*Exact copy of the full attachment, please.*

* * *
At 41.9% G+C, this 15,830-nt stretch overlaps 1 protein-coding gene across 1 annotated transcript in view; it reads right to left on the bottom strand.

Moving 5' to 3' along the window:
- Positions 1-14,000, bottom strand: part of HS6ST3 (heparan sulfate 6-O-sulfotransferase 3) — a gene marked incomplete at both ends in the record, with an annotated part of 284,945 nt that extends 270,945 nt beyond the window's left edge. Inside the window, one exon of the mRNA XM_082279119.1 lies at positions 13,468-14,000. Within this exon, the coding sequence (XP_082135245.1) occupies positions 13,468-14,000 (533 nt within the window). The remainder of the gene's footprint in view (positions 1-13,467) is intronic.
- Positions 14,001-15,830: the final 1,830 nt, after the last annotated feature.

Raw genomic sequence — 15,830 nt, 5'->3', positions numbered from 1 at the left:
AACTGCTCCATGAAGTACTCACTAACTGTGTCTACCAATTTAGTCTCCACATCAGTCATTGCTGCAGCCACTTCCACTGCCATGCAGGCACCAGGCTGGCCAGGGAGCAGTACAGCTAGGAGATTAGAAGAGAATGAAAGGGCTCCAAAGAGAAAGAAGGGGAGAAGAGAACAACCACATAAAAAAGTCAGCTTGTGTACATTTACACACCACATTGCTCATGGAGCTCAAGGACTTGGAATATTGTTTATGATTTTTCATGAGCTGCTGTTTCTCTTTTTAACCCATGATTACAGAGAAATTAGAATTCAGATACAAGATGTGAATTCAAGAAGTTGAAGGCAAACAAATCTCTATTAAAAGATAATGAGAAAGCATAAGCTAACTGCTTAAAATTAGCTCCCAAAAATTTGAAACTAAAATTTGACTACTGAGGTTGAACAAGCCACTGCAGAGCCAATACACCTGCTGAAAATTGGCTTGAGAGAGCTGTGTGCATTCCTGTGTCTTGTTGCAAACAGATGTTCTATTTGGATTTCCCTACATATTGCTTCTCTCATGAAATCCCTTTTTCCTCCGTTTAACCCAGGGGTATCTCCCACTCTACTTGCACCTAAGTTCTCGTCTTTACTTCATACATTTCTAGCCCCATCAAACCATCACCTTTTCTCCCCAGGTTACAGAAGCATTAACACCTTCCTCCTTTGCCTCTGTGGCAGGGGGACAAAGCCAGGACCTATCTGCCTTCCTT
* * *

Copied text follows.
At 41.9% G+C, this 15,830-nt stretch overlaps 1 protein-coding gene across 1 annotated transcript in view; it reads right to left on the bottom strand.

Moving 5' to 3' along the window:
- Positions 1-14,000, bottom strand: part of HS6ST3 (heparan sulfate 6-O-sulfotransferase 3) — a gene marked incomplete at both ends in the record, with an annotated part of 284,945 nt that extends 270,945 nt beyond the window's left edge. Inside the window, one exon of the mRNA XM_082279119.1 lies at positions 13,468-14,000. Within this exon, the coding sequence (XP_082135245.1) occupies positions 13,468-14,000 (533 nt within the window). The remainder of the gene's footprint in view (positions 1-13,467) is intronic.
- Positions 14,001-15,830: the final 1,830 nt, after the last annotated feature.

Raw genomic sequence — 15,830 nt, 5'->3', positions numbered from 1 at the left:
AACTGCTCCATGAAGTACTCACTAACTGTGTCTACCAATTTAGTCTCCACATCAGTCATTGCTGCAGCCACTTCCACTGCCATGCAGGCACCAGGCTGGCCAGGGAGCAGTACAGCTAGGAGATTAGAAGAGAATGAAAGGGCTCCAAAGAGAAAGAAGGGGAGAAGAGAACAACCACATAAAAAAGTCAGCTTGTGTACATTTACACACCACATTGCTCATGGAGCTCAAGGACTTGGAATATTGTTTATGATTTTTCATGAGCTGCTGTTTCTCTTTTTAACCCATGATTACAGAGAAATTAGAATTCAGATACAAGATGTGAATTCAAGAAGTTGAAGGCAAACAAATCTCTATTAAAAGATAATGAGAAAGCATAAGCTAACTGCTTAAAATTAGCTCCCAAAAATTTGAAACTAAAATTTGACTACTGAGGTTGAACAAGCCACTGCAGAGCCAATACACCTGCTGAAAATTGGCTTGAGAGAGCTGTGTGCATTCCTGTGTCTTGTTGCAAACAGATGTTCTATTTGGATTTCCCTACATATTGCTTCTCTCATGAAATCCCTTTTTCCTCCGTTTAACCCAGGGGTATCTCCCACTCTACTTGCACCTAAGTTCTCGTCTTTACTTCATACATTTCTAGCCCCATCAAACCATCACCTTTTCTCCCCAGGTTACAGAAGCATTAACACCTTCCTCCTTTGCCTCTGTGGCAGGGGGACAAAGCCAGGACCTATCTGCCTTCCTT